Dumfries House

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Dumfries House is situated in Ayrshire, 14 miles east of Ayr, 2 miles west of Cumnock town.

This is now one of the top attractions in Ayrshire since the mansion house and estate were opened to the public in 2008.

The image below is of Dumfries House visitor centre. The Coachhouse Cafe is situated to left in the image, and the path up to the house is to the left of the visitor centre.

It is free to visit the grounds and around the house. To view the interior, you have to buy a ticket from the visitor centre, or online through the website.

Dumfries House Map . Tel: 01290 425 959.

Dumfries House visitor centre image

The image below is of the west side of Dumfries House when approaching from the visitor centre. It is about a 200 yard walk uphill from the visitor centre to the house. If you are disabled, or have purchased a ticket online, there is parking at the rear of the house.

Dumfries House west side image

The image below is of the front of Dumfries House. The house was designed in the Palladian style by the Adam brothers (Robert and John) for the Fifth Earl of Dumfries. The building was completed in 1758. Large Image.

Dumfries House front image

The image below is of Dumfries House fountain at the front of the building. The fountain was constructed in 2014.

The house is now also popular for weddings and corporate events.

The furniture was made for the house on completion by craftsmen such as Thomas Chippendale, Alexander Peter and William Mathie. This is said to be one of the most outstanding eighteenth century collections in any house in the UK. The house is now run as the Great Steward's Dumfries House Trust, with Prince Charles having played a major role in buying the estate and setting up the trust.

Dumfries House fountain image

The image below is of Dumfries House Woodland Restaurant, situated about 200 yards down from the visitor centre.

The restaurant uses the finest local produce, and vegetables grown on the estate.

Dumfries House woodland restaurant image

The image below is of the estate woodlands just down from the Woodlands Restaurant, showing the maze built in 2015.

There are many huge trees in this area, with the Giant Redwoods imported by early explorers traveling around the world. It is thought the first Giant Redwoods were brought to the UK in the 1850s.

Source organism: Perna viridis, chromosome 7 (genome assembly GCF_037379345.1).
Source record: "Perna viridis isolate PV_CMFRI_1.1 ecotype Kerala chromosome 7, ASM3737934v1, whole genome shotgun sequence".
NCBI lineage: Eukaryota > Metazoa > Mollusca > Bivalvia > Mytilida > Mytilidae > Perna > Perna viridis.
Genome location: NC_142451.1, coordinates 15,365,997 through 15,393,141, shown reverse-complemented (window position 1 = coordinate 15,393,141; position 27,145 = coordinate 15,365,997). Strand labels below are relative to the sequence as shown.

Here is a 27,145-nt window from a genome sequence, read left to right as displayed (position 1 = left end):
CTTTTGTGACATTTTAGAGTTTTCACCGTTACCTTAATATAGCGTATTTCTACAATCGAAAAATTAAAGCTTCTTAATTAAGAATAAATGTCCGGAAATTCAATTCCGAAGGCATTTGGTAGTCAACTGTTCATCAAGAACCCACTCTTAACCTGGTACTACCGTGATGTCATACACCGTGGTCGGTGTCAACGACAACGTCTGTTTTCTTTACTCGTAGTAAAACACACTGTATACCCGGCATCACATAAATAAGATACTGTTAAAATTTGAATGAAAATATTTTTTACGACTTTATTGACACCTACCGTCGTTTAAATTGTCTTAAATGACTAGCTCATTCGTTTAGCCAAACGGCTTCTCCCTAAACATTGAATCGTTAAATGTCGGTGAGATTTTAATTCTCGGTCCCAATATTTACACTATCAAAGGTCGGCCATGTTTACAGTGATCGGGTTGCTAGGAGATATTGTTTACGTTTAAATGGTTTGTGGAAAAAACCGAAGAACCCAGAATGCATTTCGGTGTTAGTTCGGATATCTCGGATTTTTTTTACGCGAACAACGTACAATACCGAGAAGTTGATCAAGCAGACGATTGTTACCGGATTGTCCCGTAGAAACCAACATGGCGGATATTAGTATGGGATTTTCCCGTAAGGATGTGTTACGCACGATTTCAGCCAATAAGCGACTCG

These large estates invested huge sums of money in landscaping the area around the house. They had impressive houses, so wanted the finest plants from around the world.

Dumfries House Maze image

The image below is of Dumfries House Avenue Bridge, from an area known as Sequoia Avenue, (Giant Redwood Avenue) situated just down from the Woodlands Restaurant.

The Bridge was designed by John Adam, crossing Lugar Water to the section of the estate containing the Walled Garden. It is not known when the bridge was completed.

These are some of the largest trees in the area just now, and will keep growing for many centuries yet.

Dumfries House Bridge image

The image below is from the bridge looking towards the walled garden. The area here has been developed with many new trees, walkways and a woodland shelter.

The large walled garden was used to grow vegetable in the centre and fruit around the walls. The high walls reduced wind and stored a great amount of heat, making ideal growing conditions.

Dumfries House walled garden image

History of Dumfries House.

This estate was originally named Lochnorris or Lefnoreis, with the earliest recorded owners being the Craufords of Loudoun from the 1440s. The Craufords main castle at that time was Loudoun Castle, situated about 14 miles north by the town of Galston. The Craufords main castle now is Crawfurdland Castle about 8 miles northeast by Kilmarnock.

The Crauford Castle in this estate, named Lefnoreis Castle, was situated about 100 yards west of the present day Dumfries House, little remains of that building above ground.

The estate passed from the Craufords in 1635 to William, 2nd Earl of Dumfries.

The present day Dumfries House was built for William Dalrymple-Crichton, 5th Earl of Dumfries (1699 – 1768).

The 5th Earl was a Scottish peer that inherited the title of Earl of Dumfries in 1742, after the death of his mother Penelope Crichton, 4th Countess of Dumfries.